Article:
medea: A schema language for JSON.

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A reference implementation of a schema language, together with a conformance suite and a specification.

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Versions 1.0.0, 1.1.0, 1.1.1, 1.1.2, 1.1.2, 1.2.0
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Dependencies aeson (>= && <1.5), algebraic-graphs (>=0.5 && <0.6), base (>=4.11.1 && <5), bytestring (>= && <0.11), containers (>= && <0.7), deepseq (>= && <1.5), free (>=5.1.3 && <5.2), hashable (>= && <, megaparsec (>=8.0.0 && <8.1), microlens-ghc (>=0.4.12 && <0.5), mtl (>=2.2.2 && <2.3), nonempty-containers (>= && <0.4), parser-combinators (>=1.1.0 && <2.0.0), scientific (>= && <0.4), text (>= && <1.3), unordered-containers (>= && <0.3), vector (>= && <0.13), vector-instances (>=3.4 && <3.5) [details]
License MIT
Copyright Juspay Technologies Pvt Ltd (C) 2020
Author Koz Ross, Shaurya Gupta
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Source repo head: git clone
Uploaded by koz_ross at 2020-05-19T01:20:45Z


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What is this?

Medea is a schema language for JSON document structure. It is similar to JSON Schema, but is designed to be simpler and more self-contained.

This repo contains both a specification (in and a reference implementation (in Haskell). We also have a PureScript implementation available.

Medea is named after Jason's wife. Additionally, the name reflects the tensions between Jason and Medea as told in the legends, as told by the implementer of medea-ps:

"I'm not sure if the name is because it loves JSON, or murdered all of JSON's kids and flew away in a chariot pulled by dragons."

Why Medea?

Since JSON Schema exists, and has gone through a range of revisions, why does Medea exist? There are several reasons for this, which we summarize below.

The JSON Schema standard is complex

The current version of the JSON Schema standard (the 2019-09 draft at the time of writing) is highly complex. It, along with its adjacent standards, covers considerably more than simply validating JSON documents. It also includes:

Note that this is before we get to anything to do with validating JSON! It is perhaps unsurprising that no Haskell package exists which complies with the current standard. Thus, we would have to develop something 'from scratch' in any case.

For our purposes, none of this was needed - we simply wanted to have a way to describe the valid structure of a JSON document in textual form, and have a way to use it as a cross-language tool for validating the structure of JSON. Medea focuses on this, and only this.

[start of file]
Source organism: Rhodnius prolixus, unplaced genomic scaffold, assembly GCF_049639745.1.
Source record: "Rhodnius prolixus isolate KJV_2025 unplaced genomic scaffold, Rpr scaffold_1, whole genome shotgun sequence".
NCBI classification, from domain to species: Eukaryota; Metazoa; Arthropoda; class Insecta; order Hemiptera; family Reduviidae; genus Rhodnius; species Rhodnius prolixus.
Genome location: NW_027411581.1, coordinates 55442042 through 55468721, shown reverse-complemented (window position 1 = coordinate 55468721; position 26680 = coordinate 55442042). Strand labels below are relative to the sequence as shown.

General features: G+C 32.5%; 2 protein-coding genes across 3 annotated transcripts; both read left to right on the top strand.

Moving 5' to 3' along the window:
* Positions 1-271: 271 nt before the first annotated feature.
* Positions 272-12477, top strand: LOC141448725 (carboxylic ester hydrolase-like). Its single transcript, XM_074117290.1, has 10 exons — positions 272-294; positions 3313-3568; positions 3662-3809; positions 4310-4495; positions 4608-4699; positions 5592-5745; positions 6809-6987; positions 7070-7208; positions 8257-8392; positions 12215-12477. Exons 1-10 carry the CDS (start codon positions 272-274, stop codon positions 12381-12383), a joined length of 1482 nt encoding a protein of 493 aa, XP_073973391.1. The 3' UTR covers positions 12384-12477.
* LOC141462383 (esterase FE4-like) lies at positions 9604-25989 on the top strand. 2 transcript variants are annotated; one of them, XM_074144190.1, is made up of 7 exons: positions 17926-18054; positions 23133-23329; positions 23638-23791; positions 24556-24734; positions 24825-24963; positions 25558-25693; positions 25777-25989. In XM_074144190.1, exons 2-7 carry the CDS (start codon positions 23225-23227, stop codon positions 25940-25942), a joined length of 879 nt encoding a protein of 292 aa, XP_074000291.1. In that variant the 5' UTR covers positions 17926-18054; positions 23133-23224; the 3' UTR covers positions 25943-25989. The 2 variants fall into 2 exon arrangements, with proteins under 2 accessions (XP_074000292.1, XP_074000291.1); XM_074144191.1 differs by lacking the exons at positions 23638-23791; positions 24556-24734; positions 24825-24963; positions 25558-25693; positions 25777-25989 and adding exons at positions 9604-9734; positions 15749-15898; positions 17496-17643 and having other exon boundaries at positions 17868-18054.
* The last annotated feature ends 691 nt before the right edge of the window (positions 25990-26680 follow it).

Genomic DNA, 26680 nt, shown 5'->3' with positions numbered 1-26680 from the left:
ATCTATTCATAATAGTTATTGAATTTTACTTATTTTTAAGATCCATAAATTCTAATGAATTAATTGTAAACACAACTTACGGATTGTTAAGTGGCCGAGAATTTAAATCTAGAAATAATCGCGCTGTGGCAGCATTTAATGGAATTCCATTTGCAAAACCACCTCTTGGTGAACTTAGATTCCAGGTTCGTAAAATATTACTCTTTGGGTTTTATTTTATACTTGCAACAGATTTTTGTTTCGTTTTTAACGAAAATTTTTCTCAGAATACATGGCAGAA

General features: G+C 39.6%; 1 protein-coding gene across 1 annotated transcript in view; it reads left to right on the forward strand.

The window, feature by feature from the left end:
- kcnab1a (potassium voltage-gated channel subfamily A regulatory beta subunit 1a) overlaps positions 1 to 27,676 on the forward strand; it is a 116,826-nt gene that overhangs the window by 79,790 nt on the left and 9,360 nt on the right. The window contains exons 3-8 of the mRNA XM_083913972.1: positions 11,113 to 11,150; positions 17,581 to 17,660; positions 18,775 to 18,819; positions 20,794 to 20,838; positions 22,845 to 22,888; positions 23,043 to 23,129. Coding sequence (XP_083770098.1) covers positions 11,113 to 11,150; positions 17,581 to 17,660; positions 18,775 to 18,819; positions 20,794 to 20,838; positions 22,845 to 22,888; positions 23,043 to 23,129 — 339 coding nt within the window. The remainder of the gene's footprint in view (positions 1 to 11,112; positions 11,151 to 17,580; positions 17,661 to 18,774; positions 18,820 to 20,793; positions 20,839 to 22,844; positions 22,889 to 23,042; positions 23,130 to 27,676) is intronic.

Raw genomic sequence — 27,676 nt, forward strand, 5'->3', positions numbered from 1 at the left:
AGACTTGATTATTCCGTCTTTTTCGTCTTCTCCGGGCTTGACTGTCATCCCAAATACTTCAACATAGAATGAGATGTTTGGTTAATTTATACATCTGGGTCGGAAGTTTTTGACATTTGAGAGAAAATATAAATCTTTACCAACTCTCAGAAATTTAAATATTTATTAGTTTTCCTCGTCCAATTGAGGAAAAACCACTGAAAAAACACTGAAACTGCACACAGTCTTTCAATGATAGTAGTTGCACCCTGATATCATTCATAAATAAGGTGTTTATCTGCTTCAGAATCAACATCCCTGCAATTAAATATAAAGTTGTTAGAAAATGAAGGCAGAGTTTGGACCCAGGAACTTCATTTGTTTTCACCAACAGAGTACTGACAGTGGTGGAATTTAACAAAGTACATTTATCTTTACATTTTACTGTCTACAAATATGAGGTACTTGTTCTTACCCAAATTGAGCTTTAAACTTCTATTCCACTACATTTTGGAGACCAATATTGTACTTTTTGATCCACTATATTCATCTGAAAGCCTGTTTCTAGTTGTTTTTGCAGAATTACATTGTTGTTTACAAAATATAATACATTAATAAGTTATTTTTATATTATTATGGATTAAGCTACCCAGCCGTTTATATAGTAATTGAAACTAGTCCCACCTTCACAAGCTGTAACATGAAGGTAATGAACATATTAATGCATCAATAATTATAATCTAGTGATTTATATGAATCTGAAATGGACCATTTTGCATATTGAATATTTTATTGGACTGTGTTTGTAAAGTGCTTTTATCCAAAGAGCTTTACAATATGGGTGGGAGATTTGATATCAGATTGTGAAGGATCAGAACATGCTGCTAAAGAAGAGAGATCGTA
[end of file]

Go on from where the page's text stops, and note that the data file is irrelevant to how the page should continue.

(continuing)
JSON Schema requires arbitrary URI resolution

Due to the design of JSON Schema, schemata themselves have (meta) schemata. These are indicated by use of URIs. Additionally, schemata can include other schemata, in several different ways, also indicating this by URIs. These URIs can aim at basically arbitrary locations; in fact, multiple examples in the standard(s) specify online locations where such information can be found.

This essentially means that a compliant validator must be able to follow arbitrary URIs, or give users the ability to direct the validator. This isn't even needed for validation itself - we might need to do this just to know what the schema is! Furthermore, as canonical examples require us to fetch information from online (or have a means of users directing us there), any validator we create would need to support fetching data from the Internet.

While this can be useful, it puts considerable complexity on the part of both the validator and the user. The use case that prompted the creation of Medea didn't (and still doesn't) warrant this degree of complexity. This is not merely a question of implementation time or dependency weight - it is also an issue of correctness and usability. The design of Medea deliberately limits this - all schemata are single, self-contained files. How these files are obtained, and aimed at, is left to the user; if they need to fetch these from a remote location or not should not be Medea's concern (and isn't).

Getting started

For an easy starting point, check out, which describes basic usage of Medea, with examples. For a more detailed description of Medea's capabilities and schema language, has you covered.

We also provide a collection of Medea schema files, designed for conformance testing, in the conformance directory.

What does Medea work on?

We support every major GHC version from 8.6 onwards, for its most current minor version. At the moment, this means:

We support both Stack and Cabal (v2) builds. We aim to be cross-platform where possible - if the dependencies work on the platform, Medea should too.


Medea's specification, as well as the Haskell (and PureScript) reference implementations, are under the MIT license. Please see for more information.